Fr. Jeremy was born in Lincolnshire and brought up in and around Bristol, but has lived most of his adult life in London. He studied International Relations and History at LSE before building a career in research administration. He has also worked briefly as both a religious studies teacher and nursery nurse in Finland, and spent two years as a full-time parent, picking up an MA in History and Politics from Birkbeck along the way. He then trained for the priesthood at Westcott House, Cambridge, before serving for three years as Assistant Curate at St John’s Wood Church in the Diocese of London. Fr Jeremy is a keen cyclist, and in his spare time he enjoys gardening, walks in the countryside and outdoor swimming. He will be joined by his wife, Maura, who is from Helsinki, Finland, and their daughters Blanche (9) and Ginevra (8). Maura, who loves classical music, works for the Diocese of London as PA to the Archdeacon of Hampstead. The whole family have a great love of cooking, hospitality and entertaining, and are all very much looking forward to life in Henley- on-Thames and Remenham.
In his application, Jeremy states that he is very much at home in the liturgical and sacramental Anglican tradition and is committed to teaching and preaching that is thoughtful, prayerful and intellectually credible. Regular communion is important to him, as is the reading of scripture surrounded in prayer. Mission and evangelism, as well as compassionate social action, are important parts of ministry for him. St. Francis of Assisi, with his radical commitment to preaching the gospel and to loving and serving the poor, is a major inspiration to him. He has gained a wide experience of preaching by accepting the opportunity to preach in different churches and diverse settings both in London and in Helsinki.
Children’s ministry has been a particular focus for him during his curacy. He has achieved this through a wide range of activities in schools, toddler groups and junior choir. He has driven the involvement and integration of children into the worship at St. John’s Wood through reading, singing and serving.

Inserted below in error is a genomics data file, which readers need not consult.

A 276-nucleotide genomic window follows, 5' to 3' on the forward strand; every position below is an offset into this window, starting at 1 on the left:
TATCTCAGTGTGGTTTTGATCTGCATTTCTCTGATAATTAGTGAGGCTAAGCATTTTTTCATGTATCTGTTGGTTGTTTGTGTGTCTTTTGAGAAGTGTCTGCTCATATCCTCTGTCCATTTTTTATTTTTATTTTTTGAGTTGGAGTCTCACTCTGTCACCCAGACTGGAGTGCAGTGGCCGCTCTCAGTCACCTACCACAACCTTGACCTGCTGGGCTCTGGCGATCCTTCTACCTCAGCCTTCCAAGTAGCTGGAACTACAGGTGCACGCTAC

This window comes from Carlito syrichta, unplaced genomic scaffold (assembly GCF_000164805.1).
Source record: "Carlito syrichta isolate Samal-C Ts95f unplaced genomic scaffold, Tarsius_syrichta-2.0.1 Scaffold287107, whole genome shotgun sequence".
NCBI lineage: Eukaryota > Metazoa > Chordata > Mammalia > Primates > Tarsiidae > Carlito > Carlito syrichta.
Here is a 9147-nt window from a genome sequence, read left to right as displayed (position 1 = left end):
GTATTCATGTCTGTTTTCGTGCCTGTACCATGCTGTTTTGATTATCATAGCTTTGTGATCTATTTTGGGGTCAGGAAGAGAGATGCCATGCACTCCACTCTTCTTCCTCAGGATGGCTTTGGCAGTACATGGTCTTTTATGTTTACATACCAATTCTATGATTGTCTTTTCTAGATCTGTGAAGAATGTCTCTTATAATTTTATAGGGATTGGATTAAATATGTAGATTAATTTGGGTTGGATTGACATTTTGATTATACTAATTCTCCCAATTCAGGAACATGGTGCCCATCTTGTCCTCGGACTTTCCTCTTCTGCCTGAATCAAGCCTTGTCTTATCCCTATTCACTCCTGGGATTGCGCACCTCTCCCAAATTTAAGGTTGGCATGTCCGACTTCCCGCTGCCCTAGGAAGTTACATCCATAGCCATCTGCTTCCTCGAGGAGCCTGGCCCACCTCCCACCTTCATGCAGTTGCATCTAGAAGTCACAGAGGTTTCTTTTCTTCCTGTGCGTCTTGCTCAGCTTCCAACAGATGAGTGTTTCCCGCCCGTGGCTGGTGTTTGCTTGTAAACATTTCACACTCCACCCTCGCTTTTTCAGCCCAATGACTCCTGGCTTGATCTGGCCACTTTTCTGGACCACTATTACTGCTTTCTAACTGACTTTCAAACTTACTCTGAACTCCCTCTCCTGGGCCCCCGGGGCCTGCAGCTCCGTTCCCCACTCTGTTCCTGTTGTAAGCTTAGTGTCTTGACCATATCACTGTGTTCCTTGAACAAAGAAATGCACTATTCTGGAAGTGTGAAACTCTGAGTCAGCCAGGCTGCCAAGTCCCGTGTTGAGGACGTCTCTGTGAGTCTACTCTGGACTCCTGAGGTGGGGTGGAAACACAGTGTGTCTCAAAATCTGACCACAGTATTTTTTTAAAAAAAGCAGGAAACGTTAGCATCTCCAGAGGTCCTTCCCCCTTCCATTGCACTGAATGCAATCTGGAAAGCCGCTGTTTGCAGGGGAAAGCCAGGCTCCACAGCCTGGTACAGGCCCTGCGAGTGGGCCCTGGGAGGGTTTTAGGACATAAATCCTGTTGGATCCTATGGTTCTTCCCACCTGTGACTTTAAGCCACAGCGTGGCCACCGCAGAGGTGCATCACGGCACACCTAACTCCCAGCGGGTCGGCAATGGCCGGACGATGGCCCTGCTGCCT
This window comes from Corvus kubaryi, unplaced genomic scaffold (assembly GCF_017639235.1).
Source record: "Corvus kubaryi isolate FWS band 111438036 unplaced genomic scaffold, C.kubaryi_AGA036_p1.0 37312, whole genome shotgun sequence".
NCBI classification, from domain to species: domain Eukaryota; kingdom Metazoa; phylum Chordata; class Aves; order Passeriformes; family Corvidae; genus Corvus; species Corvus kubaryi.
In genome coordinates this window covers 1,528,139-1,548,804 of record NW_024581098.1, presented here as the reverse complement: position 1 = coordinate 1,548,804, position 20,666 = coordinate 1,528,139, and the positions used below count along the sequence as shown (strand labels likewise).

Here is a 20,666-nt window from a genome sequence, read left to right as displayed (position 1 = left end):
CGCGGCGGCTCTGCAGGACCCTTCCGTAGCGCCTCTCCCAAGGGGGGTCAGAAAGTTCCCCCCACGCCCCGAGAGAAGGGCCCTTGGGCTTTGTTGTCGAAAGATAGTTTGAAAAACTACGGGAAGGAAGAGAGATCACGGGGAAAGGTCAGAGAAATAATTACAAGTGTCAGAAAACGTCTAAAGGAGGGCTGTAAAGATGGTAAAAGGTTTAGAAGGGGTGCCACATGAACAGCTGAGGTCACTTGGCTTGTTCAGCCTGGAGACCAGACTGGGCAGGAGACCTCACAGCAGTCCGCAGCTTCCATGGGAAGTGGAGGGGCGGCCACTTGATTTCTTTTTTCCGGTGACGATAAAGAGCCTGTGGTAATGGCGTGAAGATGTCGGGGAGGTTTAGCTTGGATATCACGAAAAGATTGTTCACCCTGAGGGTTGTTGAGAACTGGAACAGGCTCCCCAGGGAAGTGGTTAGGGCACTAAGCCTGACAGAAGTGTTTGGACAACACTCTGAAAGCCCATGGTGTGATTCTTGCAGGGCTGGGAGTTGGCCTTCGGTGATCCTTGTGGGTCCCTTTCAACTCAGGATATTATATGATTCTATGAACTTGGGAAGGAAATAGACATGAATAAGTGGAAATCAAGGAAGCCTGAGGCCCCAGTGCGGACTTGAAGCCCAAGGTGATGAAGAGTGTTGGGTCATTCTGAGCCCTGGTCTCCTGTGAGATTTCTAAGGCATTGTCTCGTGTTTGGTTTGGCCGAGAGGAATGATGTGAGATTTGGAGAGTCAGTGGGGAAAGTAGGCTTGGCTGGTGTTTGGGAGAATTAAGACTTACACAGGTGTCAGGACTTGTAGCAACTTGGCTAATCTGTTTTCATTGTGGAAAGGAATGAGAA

Fr. Jeremy has had a great love of music since childhood. He plays the guitar and is a confident liturgical singer and reader of music, having sung in choirs at school and college. He is confident in singing the Sursum Corda and the Preface, and he also has experience of singing Choral Evensong, Choral Matins and sung Compline.
MONTHLY MESSAGE FROM THE RECTOR
Advent is perhaps the most tricky season of the church’s year. Outside of the church, Christmas starts at the beginning of December (and increasingly much earlier even than that) and ends on 26th December; for the church, Christmas starts on the evening of 24th December and continues until the Epiphany. We cannot ignore the culture around us, and so we have to make some concessions to the trend of bringing Christmas forward, most notably the Festival of Nine Lessons and Carols, but I will strive to keep Advent as Advent as far as possible. The character of Advent is sombre and austere, focusing as it does on the Four Last Things: Death, Judgement, Heaven and Hell. Advent hymns are often in minor keys, and the church will be without flowers for the Sundays of Advent. But whilst there is a sombre element to Advent, it is also a season of great hope and expectation, and this is represented liturgically in the lighting of the Advent Candles. It is a season of watching and waiting. Advent is also associated with a particular cast of characters: the prophet Isaiah (although most biblical scholars think there were actually two or three of them!), John the Baptist, and of course Our Lady, the Blessed Virgin Mary, and we will get to know them better over the course of the Sundays of Advent.
Advent is also the first season of the church’s year, and with a new year comes a new gospel for our Sunday mornings. For the coming year it will be the Gospel according to Luke, and this will also be the focus of our Friday morning Bible Studies.
I have decided to introduce new service booklets for Advent, the first of a planned rolling review of our liturgy over the coming year. The changes are modest and have been made with not a little consultation. My aims were chiefly these: to have a more solidly Anglican liturgy, including the return of one or two much-loved prayers; making use of the Church of England’s seasonal materials for Advent; signalling more clearly the start of junior church, particularly for the benefit of visiting families; making sure the service doesn’t get any longer; and refreshing the appearance of the booklets. We are also introducing a new congregational Mass setting for Advent, by the Scottish composer James MacMillan. We will not use it all the year round, but its mood is very suitable for Advent (and also for Lent, when we get to it). Changes always take a little time to get used to, but I hope that you will come to enjoy the new booklets, and the small changes to the liturgy and the music.
With my prayers for a watchful and expectant Advent, and a joyful Christmas (when it comes!),